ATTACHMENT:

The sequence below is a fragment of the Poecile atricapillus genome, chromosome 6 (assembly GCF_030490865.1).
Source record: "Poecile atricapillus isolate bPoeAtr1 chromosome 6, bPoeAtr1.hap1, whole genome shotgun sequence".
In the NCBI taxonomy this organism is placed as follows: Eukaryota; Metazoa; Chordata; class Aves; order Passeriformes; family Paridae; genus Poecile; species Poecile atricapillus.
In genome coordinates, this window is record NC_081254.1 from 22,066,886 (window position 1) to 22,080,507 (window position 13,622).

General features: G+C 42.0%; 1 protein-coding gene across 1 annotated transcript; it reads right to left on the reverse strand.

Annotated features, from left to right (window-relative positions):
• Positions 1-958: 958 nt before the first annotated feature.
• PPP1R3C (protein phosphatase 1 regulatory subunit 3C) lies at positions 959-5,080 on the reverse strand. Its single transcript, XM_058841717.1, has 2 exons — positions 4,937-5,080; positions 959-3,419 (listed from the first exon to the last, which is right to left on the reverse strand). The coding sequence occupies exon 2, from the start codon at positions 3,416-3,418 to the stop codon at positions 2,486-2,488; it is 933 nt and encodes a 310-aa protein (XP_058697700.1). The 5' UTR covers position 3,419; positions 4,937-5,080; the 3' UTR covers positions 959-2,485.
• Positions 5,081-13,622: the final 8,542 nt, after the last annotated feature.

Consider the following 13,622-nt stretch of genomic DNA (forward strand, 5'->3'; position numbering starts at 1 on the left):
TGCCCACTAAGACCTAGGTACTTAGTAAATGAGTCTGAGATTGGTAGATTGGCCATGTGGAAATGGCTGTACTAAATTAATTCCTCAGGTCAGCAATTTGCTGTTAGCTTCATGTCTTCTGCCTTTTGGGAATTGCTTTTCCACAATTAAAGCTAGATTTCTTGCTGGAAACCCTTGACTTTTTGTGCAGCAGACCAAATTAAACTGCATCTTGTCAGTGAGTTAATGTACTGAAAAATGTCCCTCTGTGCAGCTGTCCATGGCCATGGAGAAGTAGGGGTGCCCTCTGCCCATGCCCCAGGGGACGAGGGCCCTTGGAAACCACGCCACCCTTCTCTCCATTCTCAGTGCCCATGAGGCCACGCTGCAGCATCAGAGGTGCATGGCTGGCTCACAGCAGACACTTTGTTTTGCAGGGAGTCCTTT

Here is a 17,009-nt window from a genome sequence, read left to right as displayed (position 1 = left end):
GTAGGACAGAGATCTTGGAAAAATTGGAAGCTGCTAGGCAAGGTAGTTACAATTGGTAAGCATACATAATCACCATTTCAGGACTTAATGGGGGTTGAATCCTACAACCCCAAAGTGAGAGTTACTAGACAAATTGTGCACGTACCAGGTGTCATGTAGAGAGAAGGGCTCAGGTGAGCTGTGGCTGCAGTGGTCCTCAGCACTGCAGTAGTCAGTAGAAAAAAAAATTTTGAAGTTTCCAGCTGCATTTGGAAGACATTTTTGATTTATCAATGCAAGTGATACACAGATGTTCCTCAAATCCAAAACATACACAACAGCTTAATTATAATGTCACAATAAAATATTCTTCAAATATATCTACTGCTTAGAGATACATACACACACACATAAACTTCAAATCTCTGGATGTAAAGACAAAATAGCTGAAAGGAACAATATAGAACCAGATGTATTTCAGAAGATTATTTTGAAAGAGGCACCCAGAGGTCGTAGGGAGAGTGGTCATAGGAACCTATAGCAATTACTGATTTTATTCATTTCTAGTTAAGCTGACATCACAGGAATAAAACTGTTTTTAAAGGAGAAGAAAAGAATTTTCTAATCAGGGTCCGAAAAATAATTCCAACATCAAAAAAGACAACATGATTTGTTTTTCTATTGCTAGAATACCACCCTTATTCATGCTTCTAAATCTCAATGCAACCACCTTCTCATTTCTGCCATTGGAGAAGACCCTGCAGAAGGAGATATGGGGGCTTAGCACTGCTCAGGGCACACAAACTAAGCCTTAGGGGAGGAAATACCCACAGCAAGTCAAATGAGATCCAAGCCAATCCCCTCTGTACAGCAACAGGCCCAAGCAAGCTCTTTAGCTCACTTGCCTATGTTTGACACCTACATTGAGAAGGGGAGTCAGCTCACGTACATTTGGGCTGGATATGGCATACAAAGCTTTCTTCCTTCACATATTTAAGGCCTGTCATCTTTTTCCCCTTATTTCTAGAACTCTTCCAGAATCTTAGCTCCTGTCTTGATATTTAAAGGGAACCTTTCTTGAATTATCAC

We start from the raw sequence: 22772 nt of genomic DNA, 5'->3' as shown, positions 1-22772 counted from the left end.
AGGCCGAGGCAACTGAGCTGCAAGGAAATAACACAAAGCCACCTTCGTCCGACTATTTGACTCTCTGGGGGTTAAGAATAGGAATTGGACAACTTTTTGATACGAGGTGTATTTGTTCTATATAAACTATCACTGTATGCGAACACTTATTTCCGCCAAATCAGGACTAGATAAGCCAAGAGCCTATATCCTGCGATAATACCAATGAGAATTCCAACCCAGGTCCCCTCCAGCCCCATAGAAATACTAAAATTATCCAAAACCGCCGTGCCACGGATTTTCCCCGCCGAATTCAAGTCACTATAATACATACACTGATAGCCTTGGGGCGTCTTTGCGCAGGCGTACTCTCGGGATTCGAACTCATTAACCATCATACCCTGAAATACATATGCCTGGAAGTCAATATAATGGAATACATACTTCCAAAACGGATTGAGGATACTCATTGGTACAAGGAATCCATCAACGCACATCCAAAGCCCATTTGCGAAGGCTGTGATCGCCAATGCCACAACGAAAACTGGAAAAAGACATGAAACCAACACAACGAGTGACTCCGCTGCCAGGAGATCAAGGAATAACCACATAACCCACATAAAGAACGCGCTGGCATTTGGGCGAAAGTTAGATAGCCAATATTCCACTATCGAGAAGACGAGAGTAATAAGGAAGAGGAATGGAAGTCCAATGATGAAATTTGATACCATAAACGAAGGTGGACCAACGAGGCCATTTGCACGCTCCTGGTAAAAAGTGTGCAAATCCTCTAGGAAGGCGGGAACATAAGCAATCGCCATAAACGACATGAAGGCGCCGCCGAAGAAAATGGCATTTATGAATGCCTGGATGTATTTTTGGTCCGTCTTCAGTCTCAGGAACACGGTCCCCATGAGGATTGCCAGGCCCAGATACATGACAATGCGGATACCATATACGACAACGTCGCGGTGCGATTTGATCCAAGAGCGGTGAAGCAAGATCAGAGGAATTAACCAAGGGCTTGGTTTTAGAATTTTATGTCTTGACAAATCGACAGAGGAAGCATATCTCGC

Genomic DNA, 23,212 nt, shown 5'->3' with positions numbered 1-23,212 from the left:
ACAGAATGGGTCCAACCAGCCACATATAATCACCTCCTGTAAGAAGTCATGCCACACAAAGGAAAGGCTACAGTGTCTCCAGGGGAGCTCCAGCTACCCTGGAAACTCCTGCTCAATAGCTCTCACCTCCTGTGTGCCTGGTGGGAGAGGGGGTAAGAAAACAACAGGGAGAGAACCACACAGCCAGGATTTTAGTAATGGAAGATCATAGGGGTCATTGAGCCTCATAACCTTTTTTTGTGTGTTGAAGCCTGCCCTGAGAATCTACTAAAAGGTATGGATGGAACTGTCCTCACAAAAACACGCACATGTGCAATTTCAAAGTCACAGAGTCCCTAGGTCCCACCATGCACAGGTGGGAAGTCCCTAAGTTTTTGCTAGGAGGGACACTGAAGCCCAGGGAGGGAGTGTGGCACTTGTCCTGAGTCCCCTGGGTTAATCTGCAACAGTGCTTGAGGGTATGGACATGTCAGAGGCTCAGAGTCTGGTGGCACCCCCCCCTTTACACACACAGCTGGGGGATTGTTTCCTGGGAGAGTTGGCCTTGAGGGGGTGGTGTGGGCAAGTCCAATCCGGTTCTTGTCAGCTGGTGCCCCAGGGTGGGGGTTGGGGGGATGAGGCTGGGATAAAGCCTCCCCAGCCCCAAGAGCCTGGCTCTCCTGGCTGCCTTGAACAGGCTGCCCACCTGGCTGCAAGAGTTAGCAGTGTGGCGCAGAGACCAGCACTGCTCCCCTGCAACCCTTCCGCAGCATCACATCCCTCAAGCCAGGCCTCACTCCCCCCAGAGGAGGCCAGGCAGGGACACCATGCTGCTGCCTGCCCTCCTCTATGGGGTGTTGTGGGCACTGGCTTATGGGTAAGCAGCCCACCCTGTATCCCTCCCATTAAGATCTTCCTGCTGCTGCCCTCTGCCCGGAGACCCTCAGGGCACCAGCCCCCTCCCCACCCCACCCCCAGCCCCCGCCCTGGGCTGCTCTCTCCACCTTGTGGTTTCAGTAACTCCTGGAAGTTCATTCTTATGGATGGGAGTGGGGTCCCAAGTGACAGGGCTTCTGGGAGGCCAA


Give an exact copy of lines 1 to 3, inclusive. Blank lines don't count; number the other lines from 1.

The sequence below is a fragment of the Poecile atricapillus genome, chromosome 6 (assembly GCF_030490865.1).
Source record: "Poecile atricapillus isolate bPoeAtr1 chromosome 6, bPoeAtr1.hap1, whole genome shotgun sequence".
In the NCBI taxonomy this organism is placed as follows: Eukaryota; Metazoa; Chordata; class Aves; order Passeriformes; family Paridae; genus Poecile; species Poecile atricapillus.